Technical Advancements in Medical Colleges by Ankit Raj

Curofy is pleased to announce launch of Campus Buzz series presenting snippets on campus life being reported directly to us by medical students. The series is hoped to give you a sneak peak into life and times of medical colleges and possibly kindle a spark of memories of your own campus days.


ENT doctors and general practitioners have access to only basic tools for examination of patients. In a general setting, where more than 20% of the population suffers from ENT diseases and 90% are treated with endoscopic visualization, availability of a low-cost, easily-portable, durable, hand-held device becomes a necessity. The commonly used tools are mirrors, torches and tongue depressors in a rural setting which has a high error-rate and highly expensive, inaccessible diagnostic tools in bigger hospitals which is most of the time unavailable to poor patients. Herein, ENTraview (Ear, Nose and Throat multiscope recorder), a low cost, tri-purpose hand held device that allows portable ear nose throat endoscopy and recording, developed by Dr. Jagdish Chaturvedi (earlier interviewed in Curofy Campus Reporter task) comes into play. It enables better visual access to the problem areas of ear, nose and throat for early and accurate diagnosis as well as allows recording and retrieving of data future reference. It is portable and low cost, thereby increasing accessibility and affordability exponentially. It is truly a remarkable technological intervention that needs to be shared with the world and healthcare community. When I met Dr. Jagdish last month in Bangalore, he said “this product is close to my heart as it was the first product developed by me that reached commercial market and is now being used for the care of millions of patients at the moment.” He also encourages young innovators to think beyond the curriculum and work with a sense of inquisition in mind. For this, he runs InnAccel, an acceleration program that helps startups develop their products and bring it into the market over a period of 24–36 months.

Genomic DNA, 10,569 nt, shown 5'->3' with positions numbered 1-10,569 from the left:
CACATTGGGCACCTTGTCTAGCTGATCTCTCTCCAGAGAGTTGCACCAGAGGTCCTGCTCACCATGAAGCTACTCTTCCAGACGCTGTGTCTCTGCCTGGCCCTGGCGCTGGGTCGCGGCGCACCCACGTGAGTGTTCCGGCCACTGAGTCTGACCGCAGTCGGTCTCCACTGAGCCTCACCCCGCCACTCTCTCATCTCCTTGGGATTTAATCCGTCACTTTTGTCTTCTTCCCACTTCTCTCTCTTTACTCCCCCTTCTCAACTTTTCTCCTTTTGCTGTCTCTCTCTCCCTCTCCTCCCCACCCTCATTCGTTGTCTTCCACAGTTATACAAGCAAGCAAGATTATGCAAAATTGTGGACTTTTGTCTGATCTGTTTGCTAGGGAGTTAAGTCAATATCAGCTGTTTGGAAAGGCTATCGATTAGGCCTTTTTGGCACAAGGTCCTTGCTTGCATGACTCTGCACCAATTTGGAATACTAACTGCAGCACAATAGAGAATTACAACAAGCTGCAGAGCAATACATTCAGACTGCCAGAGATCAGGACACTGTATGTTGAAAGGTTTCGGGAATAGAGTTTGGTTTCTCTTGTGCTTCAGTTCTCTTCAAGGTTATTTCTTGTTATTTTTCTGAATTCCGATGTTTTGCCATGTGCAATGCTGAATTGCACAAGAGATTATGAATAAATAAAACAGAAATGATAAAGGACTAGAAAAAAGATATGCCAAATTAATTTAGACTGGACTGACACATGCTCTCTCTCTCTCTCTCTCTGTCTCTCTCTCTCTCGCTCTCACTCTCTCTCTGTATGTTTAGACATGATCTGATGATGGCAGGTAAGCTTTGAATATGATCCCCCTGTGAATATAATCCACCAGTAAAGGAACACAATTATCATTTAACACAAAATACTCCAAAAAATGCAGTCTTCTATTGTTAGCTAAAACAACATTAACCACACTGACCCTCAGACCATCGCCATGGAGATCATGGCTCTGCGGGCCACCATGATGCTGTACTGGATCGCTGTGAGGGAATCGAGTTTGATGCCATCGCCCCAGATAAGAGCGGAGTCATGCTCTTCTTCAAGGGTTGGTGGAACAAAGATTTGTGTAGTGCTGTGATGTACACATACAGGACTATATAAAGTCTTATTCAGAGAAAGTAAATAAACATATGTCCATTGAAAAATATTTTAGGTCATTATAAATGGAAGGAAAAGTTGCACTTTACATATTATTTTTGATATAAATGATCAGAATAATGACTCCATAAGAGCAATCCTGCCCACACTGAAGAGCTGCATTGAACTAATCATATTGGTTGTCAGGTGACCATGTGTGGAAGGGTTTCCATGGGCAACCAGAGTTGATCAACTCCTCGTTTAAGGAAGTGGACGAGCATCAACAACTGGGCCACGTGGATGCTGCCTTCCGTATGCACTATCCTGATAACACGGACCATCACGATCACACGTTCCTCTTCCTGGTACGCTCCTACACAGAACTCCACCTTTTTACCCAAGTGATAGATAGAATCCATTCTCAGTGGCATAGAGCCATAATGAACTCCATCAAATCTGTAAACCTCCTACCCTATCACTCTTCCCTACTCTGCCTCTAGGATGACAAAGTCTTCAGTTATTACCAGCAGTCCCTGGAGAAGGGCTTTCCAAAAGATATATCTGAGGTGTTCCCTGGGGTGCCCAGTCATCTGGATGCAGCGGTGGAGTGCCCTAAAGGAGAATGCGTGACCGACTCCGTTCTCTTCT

Picture Archiving and Communication System (PACS)

IT has a big role to play in the healthcare system to improve the quality and efficiency of operations and delivery. These, along with patient safety, are the key drivers for IT investment in the healthcare setup. Subsequently, affirming to the given ideals, Kasturba Hospital, Manipal has gone digital in its information management. It is one of the few hospitals that has successfully adopted Picture Archiving and Communication System (PACS) technology which provides economical storage and convenient access to images from multiple modalities. This eliminates the need to manually file, retrieve, or transport film jackets. This also provide a secured network for the transmission of patient information, workstations for interpreting and reviewing images, and archives for the storage and retrieval of images and reports. Department of Radiology at Kasturba Hospital is one of the first departments in the country to incorporate a fully integrated PACS-RIS for efficient radiology reporting and workflow. Dr. Ranjan Shetty, HOD, Department of Cardiology was quoted as saying, “PACS not only helps us see the radiological records of patients at the click of mouse, but it also helps hospital digitize the records which could prove helpful and safe in terms of storage in the long run. It also relieves the patients from carrying large folders of files and scans with them all the time.”

Pneumatic Chute System

Kasturba Hospital, Manipal believes in providing time-efficient and patient-friendly services. Concurrent to that, Pneumatic Chute System is introduced in the hospital to increase efficiency and timely delivery of samples and also to reduce manual handling of laboratory samples. This adds to the operational efficiency and quicker results, thus decreasing waiting time. It creates a direct connection between hospital wards, out-patient departments and laboratories and blood bank. The sample is dispatched from the nurse’s station by means of compression or vacuum via a centrally controlled air switch. The sample then makes its way through complex, intricate maze of tubes, scattered around in the hidden false ceilings of the hospital, all the while undergoing thermo-chemical sterilization, until it reaches its destination, the laboratory, where the fragile components of the carrier is protected by an air-cushion. This whole process is fully computerized with user-friendly, digital, illumination display at each station where individually programmable destination number and address can be fed. This entire complicated process is carried out in total silence, without disturbing the tranquility of the hospital and permits statistical evaluation through computerized control system. As one of the intern at the hospital said, “there is no hassle of running with the samples and test results between the lab and OPD, everything is done in a smooth perfection. This reduces our time and energy on unproductive activities and helps us focus on more important task of treatment and diagnosis.”

Originally published at on October 15, 2015.